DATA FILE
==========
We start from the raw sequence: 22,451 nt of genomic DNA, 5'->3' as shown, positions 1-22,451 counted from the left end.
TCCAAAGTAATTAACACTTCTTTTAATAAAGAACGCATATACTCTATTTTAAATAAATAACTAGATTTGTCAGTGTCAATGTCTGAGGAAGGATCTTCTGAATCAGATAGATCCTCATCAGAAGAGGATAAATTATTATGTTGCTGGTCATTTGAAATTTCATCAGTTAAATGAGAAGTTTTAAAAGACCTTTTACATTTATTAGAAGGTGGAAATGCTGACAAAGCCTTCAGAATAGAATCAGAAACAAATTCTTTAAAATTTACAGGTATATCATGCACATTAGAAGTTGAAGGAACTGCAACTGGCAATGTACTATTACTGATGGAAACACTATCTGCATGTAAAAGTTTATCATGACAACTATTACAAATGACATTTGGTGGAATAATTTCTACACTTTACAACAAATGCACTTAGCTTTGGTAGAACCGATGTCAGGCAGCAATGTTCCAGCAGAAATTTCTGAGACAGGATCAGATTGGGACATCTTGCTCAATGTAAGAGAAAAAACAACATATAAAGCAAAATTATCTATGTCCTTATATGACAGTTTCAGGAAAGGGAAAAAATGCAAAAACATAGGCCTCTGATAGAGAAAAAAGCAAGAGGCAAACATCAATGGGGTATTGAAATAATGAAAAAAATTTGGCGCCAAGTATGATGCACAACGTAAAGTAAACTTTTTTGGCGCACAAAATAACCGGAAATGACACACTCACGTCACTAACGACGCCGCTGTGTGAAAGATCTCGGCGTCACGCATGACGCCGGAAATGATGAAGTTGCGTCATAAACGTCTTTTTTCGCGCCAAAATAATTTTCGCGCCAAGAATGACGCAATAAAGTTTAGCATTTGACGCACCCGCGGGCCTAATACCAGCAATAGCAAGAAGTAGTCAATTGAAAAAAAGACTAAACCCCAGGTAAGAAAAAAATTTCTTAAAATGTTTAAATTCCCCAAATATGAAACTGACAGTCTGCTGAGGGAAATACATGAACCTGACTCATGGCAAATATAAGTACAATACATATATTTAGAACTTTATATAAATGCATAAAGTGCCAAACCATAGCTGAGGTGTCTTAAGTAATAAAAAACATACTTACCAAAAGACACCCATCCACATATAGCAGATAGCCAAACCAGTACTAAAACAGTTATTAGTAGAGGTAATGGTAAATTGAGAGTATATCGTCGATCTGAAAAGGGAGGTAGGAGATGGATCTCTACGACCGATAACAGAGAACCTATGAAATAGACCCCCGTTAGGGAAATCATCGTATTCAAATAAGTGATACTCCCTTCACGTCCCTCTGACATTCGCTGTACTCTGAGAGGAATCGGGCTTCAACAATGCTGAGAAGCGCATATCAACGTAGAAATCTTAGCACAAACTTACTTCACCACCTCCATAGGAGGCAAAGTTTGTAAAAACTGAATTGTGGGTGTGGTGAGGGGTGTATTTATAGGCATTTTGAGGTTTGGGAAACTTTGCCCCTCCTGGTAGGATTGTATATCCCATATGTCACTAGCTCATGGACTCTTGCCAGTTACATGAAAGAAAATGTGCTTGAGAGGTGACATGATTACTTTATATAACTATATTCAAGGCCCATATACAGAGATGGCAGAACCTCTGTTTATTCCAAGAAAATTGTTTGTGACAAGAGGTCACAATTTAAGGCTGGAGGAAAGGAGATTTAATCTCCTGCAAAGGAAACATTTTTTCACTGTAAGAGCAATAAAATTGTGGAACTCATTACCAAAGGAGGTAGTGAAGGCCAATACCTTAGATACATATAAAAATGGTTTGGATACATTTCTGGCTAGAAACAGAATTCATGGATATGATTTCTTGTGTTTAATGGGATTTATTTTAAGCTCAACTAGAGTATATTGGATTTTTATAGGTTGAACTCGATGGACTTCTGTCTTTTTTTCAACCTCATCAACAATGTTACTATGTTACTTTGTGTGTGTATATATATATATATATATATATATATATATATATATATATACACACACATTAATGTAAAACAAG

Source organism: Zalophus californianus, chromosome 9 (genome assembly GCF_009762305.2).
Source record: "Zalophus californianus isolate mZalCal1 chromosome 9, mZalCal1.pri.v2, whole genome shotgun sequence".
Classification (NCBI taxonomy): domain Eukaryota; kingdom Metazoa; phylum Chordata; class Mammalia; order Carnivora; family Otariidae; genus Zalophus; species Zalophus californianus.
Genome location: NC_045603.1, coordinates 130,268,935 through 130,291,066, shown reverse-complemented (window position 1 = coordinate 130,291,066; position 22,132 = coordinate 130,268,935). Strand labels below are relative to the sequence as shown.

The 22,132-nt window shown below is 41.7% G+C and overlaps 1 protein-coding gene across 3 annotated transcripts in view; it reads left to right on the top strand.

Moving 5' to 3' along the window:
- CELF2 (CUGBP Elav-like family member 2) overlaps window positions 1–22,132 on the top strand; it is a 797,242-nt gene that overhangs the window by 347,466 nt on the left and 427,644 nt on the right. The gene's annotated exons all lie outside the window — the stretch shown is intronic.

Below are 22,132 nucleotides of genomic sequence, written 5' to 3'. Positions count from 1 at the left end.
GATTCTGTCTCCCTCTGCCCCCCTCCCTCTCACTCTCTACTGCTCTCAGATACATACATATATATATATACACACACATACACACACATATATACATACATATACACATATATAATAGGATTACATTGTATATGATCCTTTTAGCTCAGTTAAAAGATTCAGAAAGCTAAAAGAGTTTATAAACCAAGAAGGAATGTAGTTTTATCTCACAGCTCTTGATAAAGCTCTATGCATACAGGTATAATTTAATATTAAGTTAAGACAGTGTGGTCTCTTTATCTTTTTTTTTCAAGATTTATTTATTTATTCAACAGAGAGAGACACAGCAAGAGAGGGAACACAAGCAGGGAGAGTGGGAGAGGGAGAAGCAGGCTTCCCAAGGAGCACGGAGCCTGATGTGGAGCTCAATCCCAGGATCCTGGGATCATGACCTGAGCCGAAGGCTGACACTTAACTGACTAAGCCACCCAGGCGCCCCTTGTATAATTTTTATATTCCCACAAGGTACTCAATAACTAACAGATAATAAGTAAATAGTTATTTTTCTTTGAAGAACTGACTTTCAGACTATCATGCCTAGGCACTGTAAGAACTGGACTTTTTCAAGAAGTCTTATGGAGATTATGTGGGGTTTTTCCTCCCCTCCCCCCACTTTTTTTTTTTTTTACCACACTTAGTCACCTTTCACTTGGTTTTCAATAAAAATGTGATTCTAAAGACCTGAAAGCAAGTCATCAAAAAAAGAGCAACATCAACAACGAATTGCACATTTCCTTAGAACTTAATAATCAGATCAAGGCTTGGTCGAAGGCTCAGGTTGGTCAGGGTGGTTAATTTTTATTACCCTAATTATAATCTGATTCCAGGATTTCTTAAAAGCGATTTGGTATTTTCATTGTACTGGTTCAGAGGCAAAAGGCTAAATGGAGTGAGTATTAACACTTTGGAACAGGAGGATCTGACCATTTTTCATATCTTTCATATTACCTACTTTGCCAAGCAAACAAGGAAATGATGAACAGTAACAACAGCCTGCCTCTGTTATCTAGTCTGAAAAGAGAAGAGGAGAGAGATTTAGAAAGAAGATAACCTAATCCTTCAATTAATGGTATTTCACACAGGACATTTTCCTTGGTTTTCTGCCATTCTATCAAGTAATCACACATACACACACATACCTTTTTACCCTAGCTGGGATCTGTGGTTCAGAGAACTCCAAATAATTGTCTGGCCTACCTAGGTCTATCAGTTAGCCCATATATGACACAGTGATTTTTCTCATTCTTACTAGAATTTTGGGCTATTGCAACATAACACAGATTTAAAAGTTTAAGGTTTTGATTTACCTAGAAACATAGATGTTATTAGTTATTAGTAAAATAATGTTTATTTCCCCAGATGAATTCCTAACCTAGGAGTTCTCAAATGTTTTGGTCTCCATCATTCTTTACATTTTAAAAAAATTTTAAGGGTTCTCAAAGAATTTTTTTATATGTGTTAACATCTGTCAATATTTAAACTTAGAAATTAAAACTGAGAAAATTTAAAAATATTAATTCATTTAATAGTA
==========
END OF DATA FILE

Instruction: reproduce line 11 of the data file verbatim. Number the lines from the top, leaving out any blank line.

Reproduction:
GATTCTGTCTCCCTCTGCCCCCCTCCCTCTCACTCTCTACTGCTCTCAGATACATACATATATATATATACACACACATACACACACATATATACATACATATACACATATATAATAGGATTACATTGTATATGATCCTTTTAGCTCAGTTAAAAGATTCAGAAAGCTAAAAGAGTTTATAAACCAAGAAGGAATGTAGTTTTATCTCACAGCTCTTGATAAAGCTCTATGCATACAGGTATAATTTAATATTAAGTTAAGACAGTGTGGTCTCTTTATCTTTTTTTTTCAAGATTTATTTATTTATTCAACAGAGAGAGACACAGCAAGAGAGGGAACACAAGCAGGGAGAGTGGGAGAGGGAGAAGCAGGCTTCCCAAGGAGCACGGAGCCTGATGTGGAGCTCAATCCCAGGATCCTGGGATCATGACCTGAGCCGAAGGCTGACACTTAACTGACTAAGCCACCCAGGCGCCCCTTGTATAATTTTTATATTCCCACAAGGTACTCAATAACTAACAGATAATAAGTAAATAGTTATTTTTCTTTGAAGAACTGACTTTCAGACTATCATGCCTAGGCACTGTAAGAACTGGACTTTTTCAAGAAGTCTTATGGAGATTATGTGGGGTTTTTCCTCCCCTCCCCCCACTTTTTTTTTTTTTTACCACACTTAGTCACCTTTCACTTGGTTTTCAATAAAAATGTGATTCTAAAGACCTGAAAGCAAGTCATCAAAAAAAGAGCAACATCAACAACGAATTGCACATTTCCTTAGAACTTAATAATCAGATCAAGGCTTGGTCGAAGGCTCAGGTTGGTCAGGGTGGTTAATTTTTATTACCCTAATTATAATCTGATTCCAGGATTTCTTAAAAGCGATTTGGTATTTTCATTGTACTGGTTCAGAGGCAAAAGGCTAAATGGAGTGAGTATTAACACTTTGGAACAGGAGGATCTGACCATTTTTCATATCTTTCATATTACCTACTTTGCCAAGCAAACAAGGAAATGATGAACAGTAACAACAGCCTGCCTCTGTTATCTAGTCTGAAAAGAGAAGAGGAGAGAGATTTAGAAAGAAGATAACCTAATCCTTCAATTAATGGTATTTCACACAGGACATTTTCCTTGGTTTTCTGCCATTCTATCAAGTAATCACACATACACACACATACCTTTTTACCCTAGCTGGGATCTGTGGTTCAGAGAACTCCAAATAATTGTCTGGCCTACCTAGGTCTATCAGTTAGCCCATATATGACACAGTGATTTTTCTCATTCTTACTAGAATTTTGGGCTATTGCAACATAACACAGATTTAAAAGTTTAAGGTTTTGATTTACCTAGAAACATAGATGTTATTAGTTATTAGTAAAATAATGTTTATTTCCCCAGATGAATTCCTAACCTAGGAGTTCTCAAATGTTTTGGTCTCCATCATTCTTTACATTTTAAAAAAATTTTAAGGGTTCTCAAAGAATTTTTTTATATGTGTTAACATCTGTCAATATTTAAACTTAGAAATTAAAACTGAGAAAATTTAAAAATATTAATTCATTTAATAGTA